11 thoughts on “ImagiNations Vintage Airfix figures #1 Black and Gold Washington’s Army Tricorne Troops”

  1. The AWI sets were strange. IIRC, the same guy who did a less-than-brilliant job on the Waterloo French Infantry figures did both of these as well. Oddly enough, the standing-firing and the kneeling-firing figures were actually pretty good; the hunched-over advancing guys were not. The rest were kinda “meh”. (And Airfix folks should have hung their collective heads in shame at including a surrendering officer in the Washington set.)

    The Grenadier set had figures that were really off–no shoulder wings, and a plume on the headgear. They made great French Grenadiers, however. I found an article from an old Airfix magazine in which the author gently pointed out the flaws in the figures, and detailed instructions as to how to correct them. It was a lot of work.

    None of this is to say I don’t enjoy seeing these figures again, though. Really does take me back,,,

    Chris J.


    1. Plastic Soldier Review didn’t like these sets that much either.
      The things that you dislike are the things that make them suitable for looser use as ImagiNations troops.
      All that said, the ‘meh’ silly diorama poses of casualties, crawling men etc., the useless / shameful standard bearer aside, and that’s a big aside, they are the classic AWI figures of our youth and our ImagiNation. Shame they are orphan sets probably for the bicentenary, unsupported by cavalry and artillery and Playset.


  2. These have turned out very nicely and Gelberg sounds right to me as their place of origin. I had these and their Airfix opponents, not one of my favourite childhood sets I’m afraid. Don’t know why but of the two the Grenadiers were preferable to me as a boy. I liked the hats and the figures were more lively. The Americans just weren’t to me.
    I agree that Airfix missed an opportunity to produce something better.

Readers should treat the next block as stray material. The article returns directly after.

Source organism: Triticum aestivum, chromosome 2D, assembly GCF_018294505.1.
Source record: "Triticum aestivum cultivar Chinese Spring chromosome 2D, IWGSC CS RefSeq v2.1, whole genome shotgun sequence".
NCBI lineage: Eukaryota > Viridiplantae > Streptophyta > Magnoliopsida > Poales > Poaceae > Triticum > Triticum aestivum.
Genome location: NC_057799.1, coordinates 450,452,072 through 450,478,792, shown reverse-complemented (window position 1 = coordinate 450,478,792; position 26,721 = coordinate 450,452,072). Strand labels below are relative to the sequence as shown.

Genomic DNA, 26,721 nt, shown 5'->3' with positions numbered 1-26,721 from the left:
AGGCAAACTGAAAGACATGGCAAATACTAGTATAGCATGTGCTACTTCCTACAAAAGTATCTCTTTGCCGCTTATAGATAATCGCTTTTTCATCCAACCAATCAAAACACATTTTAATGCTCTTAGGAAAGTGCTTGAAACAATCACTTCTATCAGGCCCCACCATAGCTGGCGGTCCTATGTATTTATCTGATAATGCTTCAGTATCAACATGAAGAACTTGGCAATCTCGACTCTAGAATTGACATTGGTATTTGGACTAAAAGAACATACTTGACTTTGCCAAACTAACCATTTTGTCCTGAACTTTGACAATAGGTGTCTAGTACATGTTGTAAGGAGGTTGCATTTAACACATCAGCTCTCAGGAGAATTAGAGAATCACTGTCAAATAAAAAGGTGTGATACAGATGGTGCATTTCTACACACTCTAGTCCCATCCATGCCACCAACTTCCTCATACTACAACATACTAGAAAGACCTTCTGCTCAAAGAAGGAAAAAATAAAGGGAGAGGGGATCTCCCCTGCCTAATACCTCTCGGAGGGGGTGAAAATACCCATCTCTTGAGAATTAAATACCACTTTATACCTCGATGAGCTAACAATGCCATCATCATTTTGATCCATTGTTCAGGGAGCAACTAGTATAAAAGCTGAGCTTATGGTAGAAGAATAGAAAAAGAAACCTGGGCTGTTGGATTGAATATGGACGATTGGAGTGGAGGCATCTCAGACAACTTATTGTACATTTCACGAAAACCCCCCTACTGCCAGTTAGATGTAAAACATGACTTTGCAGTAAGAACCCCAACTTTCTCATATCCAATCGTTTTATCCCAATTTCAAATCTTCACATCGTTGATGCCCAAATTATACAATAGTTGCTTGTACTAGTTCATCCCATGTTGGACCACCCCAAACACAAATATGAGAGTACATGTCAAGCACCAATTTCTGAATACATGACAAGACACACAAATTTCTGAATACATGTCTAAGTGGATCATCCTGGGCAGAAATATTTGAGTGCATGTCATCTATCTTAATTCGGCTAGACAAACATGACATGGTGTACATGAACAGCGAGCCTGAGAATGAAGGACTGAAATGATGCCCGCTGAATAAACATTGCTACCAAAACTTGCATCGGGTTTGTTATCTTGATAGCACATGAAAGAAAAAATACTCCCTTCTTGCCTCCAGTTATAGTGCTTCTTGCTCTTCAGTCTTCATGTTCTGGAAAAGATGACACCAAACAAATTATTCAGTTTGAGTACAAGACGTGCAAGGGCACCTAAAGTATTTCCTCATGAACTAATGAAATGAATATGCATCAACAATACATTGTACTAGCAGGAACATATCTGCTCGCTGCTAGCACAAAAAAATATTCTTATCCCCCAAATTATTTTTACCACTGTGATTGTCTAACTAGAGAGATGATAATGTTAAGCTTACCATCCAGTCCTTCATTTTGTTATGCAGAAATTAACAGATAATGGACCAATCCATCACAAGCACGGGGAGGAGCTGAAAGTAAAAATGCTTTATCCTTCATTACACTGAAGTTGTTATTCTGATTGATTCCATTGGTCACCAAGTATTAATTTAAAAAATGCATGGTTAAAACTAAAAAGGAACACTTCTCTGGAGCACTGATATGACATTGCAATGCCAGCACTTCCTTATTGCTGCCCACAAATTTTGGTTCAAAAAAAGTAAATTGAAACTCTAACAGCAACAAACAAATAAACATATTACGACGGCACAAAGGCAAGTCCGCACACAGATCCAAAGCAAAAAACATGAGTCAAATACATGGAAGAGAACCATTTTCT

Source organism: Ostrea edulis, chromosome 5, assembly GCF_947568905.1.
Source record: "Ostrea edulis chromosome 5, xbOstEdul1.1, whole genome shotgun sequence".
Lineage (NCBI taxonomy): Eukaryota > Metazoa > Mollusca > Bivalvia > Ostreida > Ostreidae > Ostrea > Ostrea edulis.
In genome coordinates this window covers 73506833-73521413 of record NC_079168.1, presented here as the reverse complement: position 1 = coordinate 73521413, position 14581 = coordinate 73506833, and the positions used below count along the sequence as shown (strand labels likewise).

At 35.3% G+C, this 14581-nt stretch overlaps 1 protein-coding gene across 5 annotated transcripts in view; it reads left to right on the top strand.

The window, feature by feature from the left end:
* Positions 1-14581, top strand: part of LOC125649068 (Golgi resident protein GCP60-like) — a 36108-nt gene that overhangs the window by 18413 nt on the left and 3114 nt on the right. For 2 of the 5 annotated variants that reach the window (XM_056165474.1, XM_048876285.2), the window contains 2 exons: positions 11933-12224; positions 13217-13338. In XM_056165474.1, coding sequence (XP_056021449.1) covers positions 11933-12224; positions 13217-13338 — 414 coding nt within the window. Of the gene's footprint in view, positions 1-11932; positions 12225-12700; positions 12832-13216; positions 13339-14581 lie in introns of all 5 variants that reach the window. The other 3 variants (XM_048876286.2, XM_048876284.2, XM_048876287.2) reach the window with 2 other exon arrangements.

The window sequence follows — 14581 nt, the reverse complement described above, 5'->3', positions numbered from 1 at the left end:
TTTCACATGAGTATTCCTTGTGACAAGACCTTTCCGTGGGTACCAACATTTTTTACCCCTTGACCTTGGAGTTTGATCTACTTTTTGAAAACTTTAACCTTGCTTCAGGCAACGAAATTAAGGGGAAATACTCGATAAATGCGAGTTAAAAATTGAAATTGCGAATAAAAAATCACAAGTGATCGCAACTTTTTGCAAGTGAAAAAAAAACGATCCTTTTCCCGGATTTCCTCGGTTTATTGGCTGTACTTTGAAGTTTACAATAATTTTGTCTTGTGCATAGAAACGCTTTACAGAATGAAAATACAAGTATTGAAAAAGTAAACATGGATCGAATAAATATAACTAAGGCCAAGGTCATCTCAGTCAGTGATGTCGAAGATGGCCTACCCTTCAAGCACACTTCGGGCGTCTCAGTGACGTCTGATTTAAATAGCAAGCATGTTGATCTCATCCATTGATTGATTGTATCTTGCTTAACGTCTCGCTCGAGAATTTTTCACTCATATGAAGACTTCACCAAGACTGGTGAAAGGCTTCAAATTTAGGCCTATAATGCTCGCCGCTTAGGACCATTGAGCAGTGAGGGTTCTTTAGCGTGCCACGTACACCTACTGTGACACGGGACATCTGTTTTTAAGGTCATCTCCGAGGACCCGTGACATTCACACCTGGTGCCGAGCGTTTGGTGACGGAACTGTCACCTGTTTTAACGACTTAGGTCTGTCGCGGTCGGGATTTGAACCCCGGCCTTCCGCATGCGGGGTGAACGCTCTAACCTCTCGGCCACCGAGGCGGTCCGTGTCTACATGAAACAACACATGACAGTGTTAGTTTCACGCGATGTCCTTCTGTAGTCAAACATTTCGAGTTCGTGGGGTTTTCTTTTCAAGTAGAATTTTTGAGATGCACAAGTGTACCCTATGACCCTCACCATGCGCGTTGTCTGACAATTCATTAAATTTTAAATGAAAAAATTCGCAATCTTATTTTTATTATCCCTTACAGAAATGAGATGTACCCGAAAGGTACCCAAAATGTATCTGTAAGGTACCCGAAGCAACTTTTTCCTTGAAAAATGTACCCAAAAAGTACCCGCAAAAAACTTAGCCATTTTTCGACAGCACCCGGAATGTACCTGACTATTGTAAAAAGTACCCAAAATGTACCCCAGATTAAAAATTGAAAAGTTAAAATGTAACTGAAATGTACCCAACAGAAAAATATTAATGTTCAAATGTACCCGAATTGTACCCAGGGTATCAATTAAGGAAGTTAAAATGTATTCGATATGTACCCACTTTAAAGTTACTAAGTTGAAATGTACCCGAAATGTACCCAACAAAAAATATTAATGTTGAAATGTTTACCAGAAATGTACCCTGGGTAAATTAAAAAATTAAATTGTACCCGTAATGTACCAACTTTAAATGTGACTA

Perhaps not having the correct Ladybird book didn’t help.


    1. Thanks Alan. I’m the opposite on this one – I preferred the Washingtons Army set – I didn’t like the grenadier headgear so much.
      I’m surprised that Airfix didn’t develop more OOHO and 1:32 for the bicentenary of AWI (sorry that’s the Great Revolutionary War if you aren’t British)
      Another chance soon for the 250th anniversary soon 1776 – 2026?


  3. Well, for my part, Mark, I know the figures have plenty of flaws, but I still like them. The so called ‘Grenadiers’ were probably British fusilier regiments, hence the regimental colours. and no shoulder wings. And compared to what else was available, or previously made in plastic, it was an exciting move forward for those on a modest budget, and wanting to create ‘lace-wars’ armies. I still have a warm nostalgic feeling when I see these old Airfix figures.


    1. Yes nostalgia it certainly is! I see lots of Tricorne era figures on lots of blogs and websites, beautiful metal figures and otherwise, but for me these are it – these to me are Lace Wars and AWI.
      (I’d never come across Spencer Smiths in the plastic.)


  4. I like what you’ve done with them, the bright colours bring out their animated poses nicely. I think I had the British ‘grenadiers’ as I recall, way back when. As you say, the less accurate the uniform, the more they lend themselves to entirely imaginary interpretation. I like the idea of Cornish Guards. We could even go further and arm all the west country counties – Devonian Jager in Green!

    Liked by 1 person

      1. That’s right! I think also, from memory, Dorset is similar but yellow? Perhaps therefore they could be Dorsettian Guards (is that the right word!?)

        Liked by 1 person